From The Art and Popular Culture Encyclopedia
- "A member of a large and powerful tribe whose influence in human affairs has always been dominant and controlling. The Idiot's activity is not confined to any special field of thought or action, but "pervades and regulates the whole." He has the last word in everything; his decision is unappealable. He sets the fashions and opinion of taste, dictates the limitations of speech and circumscribes conduct with a dead-line." --The Devil's Dictionary
Idiot is a common term for a person of low general intelligence. This may be used pejoratively, as an insult. It is a weak insult, however, and between close friends, family members, or lovers, is often completely nonaggressive.
A few authors have used "idiot" characters in novels, plays and poetry. Often these characters are used to highlight or indicate something else (allegory). Examples of such usage are William Faulkner's The Sound and the Fury and William Wordsworth's The Idiot Boy. Idiot characters in literature are often confused with or subsumed within mad or lunatic characters. The most common imbrication between these two categories of mental impairment occurs in the polemic surrounding Edmund from William Shakespeare's King Lear. In Fyodor Dostoevsky's novel The Idiot, the idiocy of the main character, Prince Lev Nikolaievich Myshkin, is attributed more to his honesty, trustfulness, kindness, and humility, than to a lack of intellectual ability. Nietzsche claimed, in his The Antichrist, that Jesus was an idiot. This resulted from his description of Jesus as having an aversion toward the material world: "To make a hero of Jesus! And even more, what a misunderstanding is the word "genius"! Our whole concept, our cultural concept, of "spirit" has no meaning whatever in the world in which Jesus lives. Spoken with the precision of a physiologist, even an entirely different word would be yet more fitting here—the word idiot." (§ 29, partially quoted here, contains three words that were suppressed by Nietzsche's sister when she published The Antichrist in 1895. The words are: "das Wort Idiot", translated here as "the word idiot". They were not made public until 1931, by Josef Hofmiller. H. L. Mencken's 1920 translation does not contain these words.)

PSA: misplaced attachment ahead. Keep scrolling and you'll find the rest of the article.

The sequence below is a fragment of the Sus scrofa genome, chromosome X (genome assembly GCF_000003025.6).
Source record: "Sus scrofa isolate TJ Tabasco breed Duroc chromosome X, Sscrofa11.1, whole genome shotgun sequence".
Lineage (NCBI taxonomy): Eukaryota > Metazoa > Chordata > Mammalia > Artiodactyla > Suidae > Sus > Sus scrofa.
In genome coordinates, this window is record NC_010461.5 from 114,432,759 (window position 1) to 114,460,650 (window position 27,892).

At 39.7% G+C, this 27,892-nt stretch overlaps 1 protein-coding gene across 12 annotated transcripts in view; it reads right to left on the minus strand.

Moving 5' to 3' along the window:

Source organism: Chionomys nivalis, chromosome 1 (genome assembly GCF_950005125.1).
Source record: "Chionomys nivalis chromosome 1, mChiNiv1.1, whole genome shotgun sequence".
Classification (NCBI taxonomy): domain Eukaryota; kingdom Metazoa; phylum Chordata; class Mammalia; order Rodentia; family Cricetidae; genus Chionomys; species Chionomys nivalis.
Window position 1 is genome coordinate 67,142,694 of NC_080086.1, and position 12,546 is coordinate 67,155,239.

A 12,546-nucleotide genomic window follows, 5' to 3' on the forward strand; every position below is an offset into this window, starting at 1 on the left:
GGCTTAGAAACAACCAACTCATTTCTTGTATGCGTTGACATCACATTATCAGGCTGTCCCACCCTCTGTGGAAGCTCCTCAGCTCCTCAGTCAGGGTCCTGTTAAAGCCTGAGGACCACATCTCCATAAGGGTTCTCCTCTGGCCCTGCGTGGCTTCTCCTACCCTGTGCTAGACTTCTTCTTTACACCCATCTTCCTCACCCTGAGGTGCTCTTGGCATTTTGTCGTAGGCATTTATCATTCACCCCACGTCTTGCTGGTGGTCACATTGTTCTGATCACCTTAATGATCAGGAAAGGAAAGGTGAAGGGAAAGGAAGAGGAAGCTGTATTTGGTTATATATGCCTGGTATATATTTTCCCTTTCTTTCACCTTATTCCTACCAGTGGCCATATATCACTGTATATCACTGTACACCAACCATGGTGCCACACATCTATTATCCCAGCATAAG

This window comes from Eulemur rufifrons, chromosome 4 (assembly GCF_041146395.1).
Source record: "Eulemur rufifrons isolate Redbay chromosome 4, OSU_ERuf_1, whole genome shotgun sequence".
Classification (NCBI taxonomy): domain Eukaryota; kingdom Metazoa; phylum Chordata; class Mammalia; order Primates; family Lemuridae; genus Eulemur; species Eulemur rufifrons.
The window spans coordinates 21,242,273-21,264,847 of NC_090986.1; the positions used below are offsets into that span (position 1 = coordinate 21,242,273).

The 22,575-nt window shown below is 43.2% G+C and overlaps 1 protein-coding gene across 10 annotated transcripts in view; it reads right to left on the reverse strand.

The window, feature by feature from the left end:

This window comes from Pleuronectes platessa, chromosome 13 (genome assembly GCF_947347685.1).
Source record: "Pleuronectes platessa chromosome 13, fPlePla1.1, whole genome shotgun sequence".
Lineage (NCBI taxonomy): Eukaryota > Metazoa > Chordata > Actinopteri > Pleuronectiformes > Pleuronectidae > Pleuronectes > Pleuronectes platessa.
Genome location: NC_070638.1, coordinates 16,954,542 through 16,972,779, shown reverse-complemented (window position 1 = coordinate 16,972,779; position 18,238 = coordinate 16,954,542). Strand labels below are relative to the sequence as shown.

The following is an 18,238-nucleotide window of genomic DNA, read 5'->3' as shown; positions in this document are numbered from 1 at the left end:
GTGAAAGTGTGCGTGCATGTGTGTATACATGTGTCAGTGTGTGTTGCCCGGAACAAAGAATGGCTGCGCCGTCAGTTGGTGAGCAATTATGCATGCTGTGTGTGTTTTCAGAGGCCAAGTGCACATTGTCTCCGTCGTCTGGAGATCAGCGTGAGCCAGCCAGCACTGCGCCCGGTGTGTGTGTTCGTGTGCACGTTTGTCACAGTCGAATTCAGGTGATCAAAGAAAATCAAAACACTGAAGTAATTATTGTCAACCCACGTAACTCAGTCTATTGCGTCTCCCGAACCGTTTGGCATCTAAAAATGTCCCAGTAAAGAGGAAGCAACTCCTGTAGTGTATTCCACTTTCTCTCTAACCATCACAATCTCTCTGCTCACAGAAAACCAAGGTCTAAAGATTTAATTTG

In the novel Rebecca by Daphne du Maurier, the character of Ben, a man who inhabits Rebecca de Winter's former beach cottage, is referred to as an idiot, because of his childlike behavior, confusion and anti-social behavior.